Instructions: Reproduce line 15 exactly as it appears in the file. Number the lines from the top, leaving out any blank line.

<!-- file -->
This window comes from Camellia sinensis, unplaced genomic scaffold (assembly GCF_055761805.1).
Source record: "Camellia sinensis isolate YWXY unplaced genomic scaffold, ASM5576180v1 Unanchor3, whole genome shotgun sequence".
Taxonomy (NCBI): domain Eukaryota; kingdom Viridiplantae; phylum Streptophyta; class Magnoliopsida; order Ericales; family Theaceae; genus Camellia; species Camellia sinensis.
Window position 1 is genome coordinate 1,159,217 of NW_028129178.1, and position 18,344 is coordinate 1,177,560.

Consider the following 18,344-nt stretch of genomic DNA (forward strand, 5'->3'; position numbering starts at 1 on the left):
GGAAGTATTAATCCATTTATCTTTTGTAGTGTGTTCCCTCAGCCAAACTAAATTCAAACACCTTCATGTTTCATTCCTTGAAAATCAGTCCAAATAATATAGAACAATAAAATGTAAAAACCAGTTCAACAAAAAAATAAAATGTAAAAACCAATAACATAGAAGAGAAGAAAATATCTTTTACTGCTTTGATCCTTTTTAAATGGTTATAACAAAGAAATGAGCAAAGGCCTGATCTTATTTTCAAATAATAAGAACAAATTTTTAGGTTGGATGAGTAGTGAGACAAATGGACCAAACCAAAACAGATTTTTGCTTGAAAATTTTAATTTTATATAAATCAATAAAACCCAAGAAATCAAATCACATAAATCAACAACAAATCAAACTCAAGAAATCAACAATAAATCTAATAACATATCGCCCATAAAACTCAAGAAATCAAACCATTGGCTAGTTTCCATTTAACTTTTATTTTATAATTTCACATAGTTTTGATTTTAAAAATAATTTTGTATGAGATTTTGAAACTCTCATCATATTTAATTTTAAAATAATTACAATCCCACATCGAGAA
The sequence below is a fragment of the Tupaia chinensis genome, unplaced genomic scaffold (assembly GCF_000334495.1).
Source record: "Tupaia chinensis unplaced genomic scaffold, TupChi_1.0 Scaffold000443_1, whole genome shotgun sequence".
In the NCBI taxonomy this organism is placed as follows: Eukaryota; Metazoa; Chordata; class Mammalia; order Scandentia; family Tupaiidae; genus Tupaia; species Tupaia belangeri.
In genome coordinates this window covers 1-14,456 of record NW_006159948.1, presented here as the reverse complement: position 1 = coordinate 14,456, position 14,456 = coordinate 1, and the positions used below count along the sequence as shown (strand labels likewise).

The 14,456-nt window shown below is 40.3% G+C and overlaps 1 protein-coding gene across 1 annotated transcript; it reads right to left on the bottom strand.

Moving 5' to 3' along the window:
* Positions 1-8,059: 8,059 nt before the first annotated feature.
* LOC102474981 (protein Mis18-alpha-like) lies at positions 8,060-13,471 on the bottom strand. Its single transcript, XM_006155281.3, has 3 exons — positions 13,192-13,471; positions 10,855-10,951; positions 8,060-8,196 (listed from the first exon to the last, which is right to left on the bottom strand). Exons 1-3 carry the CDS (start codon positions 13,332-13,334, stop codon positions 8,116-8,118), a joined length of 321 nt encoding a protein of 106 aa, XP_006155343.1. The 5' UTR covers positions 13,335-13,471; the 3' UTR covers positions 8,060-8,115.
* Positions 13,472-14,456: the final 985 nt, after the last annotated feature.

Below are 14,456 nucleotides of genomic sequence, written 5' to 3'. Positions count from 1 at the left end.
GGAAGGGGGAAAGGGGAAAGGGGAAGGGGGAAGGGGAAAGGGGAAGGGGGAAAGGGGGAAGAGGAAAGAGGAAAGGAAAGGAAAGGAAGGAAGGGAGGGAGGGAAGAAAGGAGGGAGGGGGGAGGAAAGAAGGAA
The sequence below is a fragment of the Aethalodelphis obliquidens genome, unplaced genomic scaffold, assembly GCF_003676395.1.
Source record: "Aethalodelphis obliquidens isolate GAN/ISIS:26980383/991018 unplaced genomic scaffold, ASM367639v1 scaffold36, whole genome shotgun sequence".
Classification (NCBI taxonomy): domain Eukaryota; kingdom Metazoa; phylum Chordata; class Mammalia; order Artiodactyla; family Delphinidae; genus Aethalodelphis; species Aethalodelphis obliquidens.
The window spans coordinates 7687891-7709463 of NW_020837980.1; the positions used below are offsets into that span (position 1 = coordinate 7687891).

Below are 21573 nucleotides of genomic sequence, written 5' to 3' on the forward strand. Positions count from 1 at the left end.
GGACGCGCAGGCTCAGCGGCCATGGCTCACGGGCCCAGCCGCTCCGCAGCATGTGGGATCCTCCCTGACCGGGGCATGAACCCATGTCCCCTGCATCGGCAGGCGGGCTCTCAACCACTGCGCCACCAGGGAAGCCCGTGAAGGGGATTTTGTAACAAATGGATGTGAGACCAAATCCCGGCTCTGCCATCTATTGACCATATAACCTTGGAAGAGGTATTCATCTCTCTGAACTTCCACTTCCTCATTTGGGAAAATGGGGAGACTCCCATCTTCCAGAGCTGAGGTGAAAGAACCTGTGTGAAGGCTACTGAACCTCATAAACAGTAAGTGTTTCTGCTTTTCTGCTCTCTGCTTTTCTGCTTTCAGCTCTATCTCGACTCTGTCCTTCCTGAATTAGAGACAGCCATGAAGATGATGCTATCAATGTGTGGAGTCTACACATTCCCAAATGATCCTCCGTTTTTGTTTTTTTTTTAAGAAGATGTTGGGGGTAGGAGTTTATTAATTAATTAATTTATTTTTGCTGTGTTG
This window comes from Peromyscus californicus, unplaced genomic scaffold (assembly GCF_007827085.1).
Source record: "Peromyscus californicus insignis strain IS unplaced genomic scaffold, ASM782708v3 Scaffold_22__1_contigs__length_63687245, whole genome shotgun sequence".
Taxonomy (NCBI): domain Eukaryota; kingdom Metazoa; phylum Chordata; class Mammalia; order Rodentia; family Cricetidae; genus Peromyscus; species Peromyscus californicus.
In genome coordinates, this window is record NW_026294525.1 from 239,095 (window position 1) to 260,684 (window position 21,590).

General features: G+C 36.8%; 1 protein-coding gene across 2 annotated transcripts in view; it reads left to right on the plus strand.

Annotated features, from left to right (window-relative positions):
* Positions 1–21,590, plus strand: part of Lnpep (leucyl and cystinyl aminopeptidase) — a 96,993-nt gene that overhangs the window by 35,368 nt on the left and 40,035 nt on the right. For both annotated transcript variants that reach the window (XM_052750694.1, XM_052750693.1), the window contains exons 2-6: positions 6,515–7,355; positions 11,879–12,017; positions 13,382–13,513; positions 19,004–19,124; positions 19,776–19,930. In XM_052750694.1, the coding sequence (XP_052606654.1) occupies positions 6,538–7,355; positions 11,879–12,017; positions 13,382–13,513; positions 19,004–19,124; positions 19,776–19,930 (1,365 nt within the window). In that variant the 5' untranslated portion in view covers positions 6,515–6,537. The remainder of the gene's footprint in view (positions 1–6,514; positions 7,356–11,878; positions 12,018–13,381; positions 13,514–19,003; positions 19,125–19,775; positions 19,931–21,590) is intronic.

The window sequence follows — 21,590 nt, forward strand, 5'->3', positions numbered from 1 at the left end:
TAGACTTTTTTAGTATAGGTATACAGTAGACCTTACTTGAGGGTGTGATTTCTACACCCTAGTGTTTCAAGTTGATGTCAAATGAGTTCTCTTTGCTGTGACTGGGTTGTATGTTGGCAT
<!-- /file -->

* Positions 13,472-14,456: the final 985 nt, after the last annotated feature.